So now let's think about a triple bond. A triple bond, again is going to have one sigma bond on the internuclear axis. How many pi bonds would you expect?
PROFESSOR: Two, great. So, we're going to see two pi bonds. The first one will be above and below the bond axis is where we'll see the electron density, and the second will be perpendicular to that, so it will be a density in front of and behind the bond axis. So we can kind of flip it this way -- this will be one pi bond, this will be another interacting between these p orbitals.
All right, so that's really all there is to thinking about valence bond theory in terms of the most simple explanation here. But what we're going is we're going to start trying to apply it to a molecule, and I actually picked a molecule that it's not going to work for, even though it would work even just at this level for many, many molecules. And I picked looking at methane so we could see if there are other factors that we're not considering, that we need to maybe tweak our model a little bit, and I think we'll find that we do if we take a look at a polyatomic molecule, methane, so c h 4.
So let's think about methane using valence bond theory. So, using our simple valence bond theory, what we would expect is that we want to pair up any unpaired electrons in methane with unpaired electrons from hydrogen and form bonds. But what we see we have is that we only have two unpaired electrons here. Because we have paired set in a 2 s orbital, so all we're left essentially is two electrons that are available for bonding. So this should immediately look like a problem because we know, in fact, that methane is tetravalent, and this is telling us it's only divalent. Essentially it would only allow for us to bond to two hydrogen atoms. So if it did this, it now looks like, from looking at the paired electrons that we have a stable structure here, and our structure is not c h 4, it's a stable structure of c h 2, and it will actually predict, also, what this h c h bond angle it is. So according to this model what is that bond angle?
PROFESSOR: One more time. OK, I hear a mix.
So, according to this model, what we're seeing is a bond angle of 90 degrees. What do you know the bond angle should be? It's 109 . 5 is what we would expect for methane because it's tetravalent, but here we're just seeing something that's divalent, and they're both in p orbitals that are perpendicular to each other. So what we're predicting is a bond angle of 90 degrees. This is totally wrong, this is the wrong picture altogether. If you had your notes, you could do some fun scribbling right now, so you can do that at home. We're going to need to tweak our explanation here, and take into account another factor, and that factor is the fact that we know that we must have four unpaired electrons in carbon if we're going to form four bonds.
So the way that we can explain this is through something called electron promotion and hybridization of atomic orbitals. So let's take a look at what we mean by this. So if we take our carbon atom here, which has two electrons in the 2 s orbital, and we promote one of these electrons into a 2 p orbital, what we see now is that yes, we do, we have four unpaired electrons.
So, looking at this, this might not look so good for you. What we're proposing here is that you take a nice low energy s electron and move it into a higher energy p orbital. And the truth is that yes, this costs energy, we're going up to a higher energy state. But it doesn't actually cost as much energy as you might think, because in this s orbital here we have a paired electron situation where we're moving up to a p orbital where the electron is no longer paired, so it won't feel quite as much electron repulsion, but nonetheless, this is going to cost us energy. So we'll have to think about where that energy is going to come from and we'll see that in just a minute.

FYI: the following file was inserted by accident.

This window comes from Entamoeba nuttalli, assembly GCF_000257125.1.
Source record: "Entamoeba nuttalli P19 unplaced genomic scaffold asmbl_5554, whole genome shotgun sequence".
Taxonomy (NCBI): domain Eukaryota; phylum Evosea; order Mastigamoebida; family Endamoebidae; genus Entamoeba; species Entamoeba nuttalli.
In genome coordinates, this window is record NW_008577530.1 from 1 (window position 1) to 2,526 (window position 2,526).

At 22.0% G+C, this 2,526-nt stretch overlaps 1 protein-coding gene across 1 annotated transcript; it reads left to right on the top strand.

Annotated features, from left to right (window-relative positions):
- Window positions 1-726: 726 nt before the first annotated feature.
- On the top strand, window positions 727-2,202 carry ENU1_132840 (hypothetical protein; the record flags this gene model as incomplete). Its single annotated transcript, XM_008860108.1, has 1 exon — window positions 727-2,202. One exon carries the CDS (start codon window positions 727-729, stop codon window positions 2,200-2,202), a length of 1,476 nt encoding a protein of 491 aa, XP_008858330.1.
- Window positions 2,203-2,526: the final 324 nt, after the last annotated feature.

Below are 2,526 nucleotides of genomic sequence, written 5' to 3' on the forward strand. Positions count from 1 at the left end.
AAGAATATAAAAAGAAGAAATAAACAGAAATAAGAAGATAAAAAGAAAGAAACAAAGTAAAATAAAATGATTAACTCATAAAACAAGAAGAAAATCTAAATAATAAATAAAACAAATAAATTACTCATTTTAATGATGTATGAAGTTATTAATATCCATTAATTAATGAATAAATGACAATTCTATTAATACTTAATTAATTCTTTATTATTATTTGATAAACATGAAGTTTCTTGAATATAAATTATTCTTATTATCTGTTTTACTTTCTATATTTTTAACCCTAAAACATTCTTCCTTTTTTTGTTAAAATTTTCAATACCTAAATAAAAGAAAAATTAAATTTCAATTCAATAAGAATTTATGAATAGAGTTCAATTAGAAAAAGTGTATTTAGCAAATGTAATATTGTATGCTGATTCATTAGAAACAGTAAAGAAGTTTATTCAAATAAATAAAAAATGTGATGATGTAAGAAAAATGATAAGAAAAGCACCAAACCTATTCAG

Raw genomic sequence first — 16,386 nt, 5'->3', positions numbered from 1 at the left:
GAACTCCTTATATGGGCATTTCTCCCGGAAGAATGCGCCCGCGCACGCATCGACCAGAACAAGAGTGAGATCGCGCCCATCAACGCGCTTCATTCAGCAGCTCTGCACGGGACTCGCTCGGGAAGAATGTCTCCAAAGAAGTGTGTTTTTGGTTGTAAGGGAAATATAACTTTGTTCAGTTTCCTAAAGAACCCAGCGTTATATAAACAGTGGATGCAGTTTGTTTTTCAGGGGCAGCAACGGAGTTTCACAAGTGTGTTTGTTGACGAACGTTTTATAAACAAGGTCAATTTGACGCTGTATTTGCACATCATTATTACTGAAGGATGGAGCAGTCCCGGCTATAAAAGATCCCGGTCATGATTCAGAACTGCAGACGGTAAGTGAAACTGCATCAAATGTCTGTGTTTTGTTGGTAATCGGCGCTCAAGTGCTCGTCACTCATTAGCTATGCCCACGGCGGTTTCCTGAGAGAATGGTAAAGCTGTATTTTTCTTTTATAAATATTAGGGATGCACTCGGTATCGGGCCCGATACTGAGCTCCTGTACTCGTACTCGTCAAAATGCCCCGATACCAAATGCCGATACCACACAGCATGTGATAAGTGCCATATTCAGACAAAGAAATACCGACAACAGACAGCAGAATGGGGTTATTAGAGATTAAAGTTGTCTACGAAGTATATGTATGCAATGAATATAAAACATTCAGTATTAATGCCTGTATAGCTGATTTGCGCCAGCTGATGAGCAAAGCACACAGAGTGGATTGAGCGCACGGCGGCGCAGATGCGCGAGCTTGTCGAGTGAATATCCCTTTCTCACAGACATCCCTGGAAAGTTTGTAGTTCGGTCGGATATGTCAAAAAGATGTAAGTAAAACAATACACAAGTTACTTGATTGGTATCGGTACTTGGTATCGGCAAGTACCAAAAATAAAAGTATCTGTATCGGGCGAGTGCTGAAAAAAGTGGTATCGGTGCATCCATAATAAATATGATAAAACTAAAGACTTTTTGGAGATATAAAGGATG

But let's assume that this is, in fact, going to happen. So now what we have is four unpaired electrons. That's great, but it's still not quite the picture we need, because actually, all the electrons are not in equal orbitals -- one's in an s orbital, and 3 are in p. But what we need to remember is the fact that we're talking about electrons which are waves.
When we're talking about orbitals, we're talking about wave functions. So we can actually constructively and destructively combine these waves, these atomic orbitals to make a hybrid. So if we go ahead and hybridize our p orbitals and our s orbitals, we'll switch from having these original orbitals to having something called hybrid orbitals. And hybrid orbitals are all going to be completely equal, and you'll notice that they're higher in energy than the s orbital, and lower in energy than the p orbital. That should make sense because they come from combining s orbitals and p orbitals. And specifically, when we give them a name it's very clear exactly which orbitals they come from combining, we're calling these s p 3 orbitals -- that's because they come from combining 1 s orbital and 3 p orbitals.
You should never get the names of hybrid orbitals wrong because it's very straightforward. If it has 1 s and 3 p's, we call it s p 3. Naming doesn't always make sense in chemistry, so I like to point out this is a place where naming does make a lot of sense.
All right, so let's consider our methane situation now that we have our hybrid orbitals. So I want to mention also, these are exactly equivalent, they're equivalent in energy, they're equivalent in shape. The only thing that is different about these orbitals is their orientation in space. So actually, first let's take a look at how we got these orbitals. We got them from combining again, 1 s orbital and the 3 p orbitals. If we hybridize these, what we end up seeing are these four hybrid orbitals. You'll notice the shape is the same, all that's different is their orientation.